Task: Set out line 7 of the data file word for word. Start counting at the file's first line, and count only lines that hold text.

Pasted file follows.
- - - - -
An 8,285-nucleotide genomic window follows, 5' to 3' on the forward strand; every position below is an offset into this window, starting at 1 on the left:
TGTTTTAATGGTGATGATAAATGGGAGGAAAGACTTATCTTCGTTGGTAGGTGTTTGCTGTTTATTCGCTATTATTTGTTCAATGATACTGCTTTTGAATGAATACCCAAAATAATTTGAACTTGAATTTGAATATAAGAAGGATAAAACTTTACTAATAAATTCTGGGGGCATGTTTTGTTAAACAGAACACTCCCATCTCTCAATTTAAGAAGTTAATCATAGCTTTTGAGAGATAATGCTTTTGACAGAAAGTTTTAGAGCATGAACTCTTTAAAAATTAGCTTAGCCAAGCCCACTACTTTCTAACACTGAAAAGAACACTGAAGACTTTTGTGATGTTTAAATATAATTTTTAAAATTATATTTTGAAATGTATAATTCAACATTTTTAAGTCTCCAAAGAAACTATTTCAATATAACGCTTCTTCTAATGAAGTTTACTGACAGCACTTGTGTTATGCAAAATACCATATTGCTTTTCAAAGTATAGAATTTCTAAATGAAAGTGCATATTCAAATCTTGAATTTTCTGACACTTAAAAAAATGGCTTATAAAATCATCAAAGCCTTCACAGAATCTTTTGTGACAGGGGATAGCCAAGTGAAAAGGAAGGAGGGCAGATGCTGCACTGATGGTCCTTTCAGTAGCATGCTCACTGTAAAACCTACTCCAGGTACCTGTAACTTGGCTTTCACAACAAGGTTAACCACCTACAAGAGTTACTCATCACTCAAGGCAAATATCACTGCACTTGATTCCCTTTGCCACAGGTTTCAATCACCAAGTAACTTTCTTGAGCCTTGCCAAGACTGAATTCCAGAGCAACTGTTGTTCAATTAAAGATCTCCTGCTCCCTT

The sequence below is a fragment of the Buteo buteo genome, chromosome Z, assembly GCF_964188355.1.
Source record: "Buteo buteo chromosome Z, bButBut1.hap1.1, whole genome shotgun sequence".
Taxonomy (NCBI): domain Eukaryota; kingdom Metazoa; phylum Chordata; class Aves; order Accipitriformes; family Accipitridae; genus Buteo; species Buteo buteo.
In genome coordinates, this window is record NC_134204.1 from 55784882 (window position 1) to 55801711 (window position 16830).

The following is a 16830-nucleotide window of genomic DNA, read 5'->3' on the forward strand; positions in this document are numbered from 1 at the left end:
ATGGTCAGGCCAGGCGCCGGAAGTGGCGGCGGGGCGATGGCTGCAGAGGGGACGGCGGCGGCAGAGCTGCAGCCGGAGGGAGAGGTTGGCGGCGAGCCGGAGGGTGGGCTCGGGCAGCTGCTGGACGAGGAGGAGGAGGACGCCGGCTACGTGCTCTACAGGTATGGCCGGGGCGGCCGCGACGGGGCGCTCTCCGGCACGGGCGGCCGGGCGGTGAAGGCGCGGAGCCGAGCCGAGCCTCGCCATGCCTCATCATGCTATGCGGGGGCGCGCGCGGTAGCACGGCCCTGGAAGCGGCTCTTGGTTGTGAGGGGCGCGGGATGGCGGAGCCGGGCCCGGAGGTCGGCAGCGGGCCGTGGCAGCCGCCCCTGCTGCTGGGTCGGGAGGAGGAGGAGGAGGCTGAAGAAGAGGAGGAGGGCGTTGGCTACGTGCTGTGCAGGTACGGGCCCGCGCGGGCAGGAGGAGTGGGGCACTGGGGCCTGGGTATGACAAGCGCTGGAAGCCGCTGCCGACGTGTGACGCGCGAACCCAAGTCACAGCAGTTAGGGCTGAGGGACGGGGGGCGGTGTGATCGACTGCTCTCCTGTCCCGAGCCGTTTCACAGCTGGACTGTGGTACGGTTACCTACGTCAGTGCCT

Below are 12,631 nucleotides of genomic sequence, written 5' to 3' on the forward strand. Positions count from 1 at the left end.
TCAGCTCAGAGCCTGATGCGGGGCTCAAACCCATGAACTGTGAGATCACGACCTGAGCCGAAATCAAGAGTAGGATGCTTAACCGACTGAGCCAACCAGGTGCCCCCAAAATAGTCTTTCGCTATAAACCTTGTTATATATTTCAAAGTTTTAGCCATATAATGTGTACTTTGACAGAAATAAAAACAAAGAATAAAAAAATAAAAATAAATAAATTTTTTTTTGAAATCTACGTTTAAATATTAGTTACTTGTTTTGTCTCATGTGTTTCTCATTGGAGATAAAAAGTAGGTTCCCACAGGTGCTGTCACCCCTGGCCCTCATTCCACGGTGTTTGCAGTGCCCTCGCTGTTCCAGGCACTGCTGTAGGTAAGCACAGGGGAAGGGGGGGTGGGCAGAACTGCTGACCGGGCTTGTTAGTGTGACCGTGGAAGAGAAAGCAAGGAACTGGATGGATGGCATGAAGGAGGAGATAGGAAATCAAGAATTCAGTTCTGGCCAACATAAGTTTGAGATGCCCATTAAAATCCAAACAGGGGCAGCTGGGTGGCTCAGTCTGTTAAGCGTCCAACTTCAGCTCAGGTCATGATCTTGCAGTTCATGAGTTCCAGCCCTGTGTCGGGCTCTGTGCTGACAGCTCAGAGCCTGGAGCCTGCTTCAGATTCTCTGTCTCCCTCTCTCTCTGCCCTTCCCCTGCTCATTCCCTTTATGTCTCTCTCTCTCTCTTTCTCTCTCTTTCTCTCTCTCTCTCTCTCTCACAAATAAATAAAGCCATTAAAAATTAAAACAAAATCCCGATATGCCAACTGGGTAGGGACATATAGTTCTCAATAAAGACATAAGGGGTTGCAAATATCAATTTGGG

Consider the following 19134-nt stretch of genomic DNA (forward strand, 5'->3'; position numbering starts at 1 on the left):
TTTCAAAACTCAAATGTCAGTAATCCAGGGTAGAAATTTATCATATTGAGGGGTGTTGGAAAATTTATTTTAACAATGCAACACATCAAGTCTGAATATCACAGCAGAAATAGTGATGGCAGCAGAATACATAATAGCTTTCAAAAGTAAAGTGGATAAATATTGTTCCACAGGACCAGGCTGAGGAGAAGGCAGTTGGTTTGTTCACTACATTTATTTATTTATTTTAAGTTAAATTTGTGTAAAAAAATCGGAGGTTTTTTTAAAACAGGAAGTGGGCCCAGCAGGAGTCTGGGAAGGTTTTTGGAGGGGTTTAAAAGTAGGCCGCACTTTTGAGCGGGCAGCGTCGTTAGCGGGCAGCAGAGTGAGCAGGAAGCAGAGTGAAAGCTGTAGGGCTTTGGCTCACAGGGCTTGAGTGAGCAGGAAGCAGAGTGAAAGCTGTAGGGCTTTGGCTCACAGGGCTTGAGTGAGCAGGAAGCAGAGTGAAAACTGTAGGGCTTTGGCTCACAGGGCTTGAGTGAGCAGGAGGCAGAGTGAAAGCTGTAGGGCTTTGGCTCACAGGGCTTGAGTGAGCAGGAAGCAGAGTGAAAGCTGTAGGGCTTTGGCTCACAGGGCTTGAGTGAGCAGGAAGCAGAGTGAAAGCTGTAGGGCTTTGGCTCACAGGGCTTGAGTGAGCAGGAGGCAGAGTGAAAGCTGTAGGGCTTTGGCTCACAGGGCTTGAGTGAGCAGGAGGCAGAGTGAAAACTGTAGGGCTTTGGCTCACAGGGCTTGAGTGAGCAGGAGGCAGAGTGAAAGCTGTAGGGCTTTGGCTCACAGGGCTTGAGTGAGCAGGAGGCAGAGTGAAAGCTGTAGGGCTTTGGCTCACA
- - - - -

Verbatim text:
The following is a 16830-nucleotide window of genomic DNA, read 5'->3' on the forward strand; positions in this document are numbered from 1 at the left end: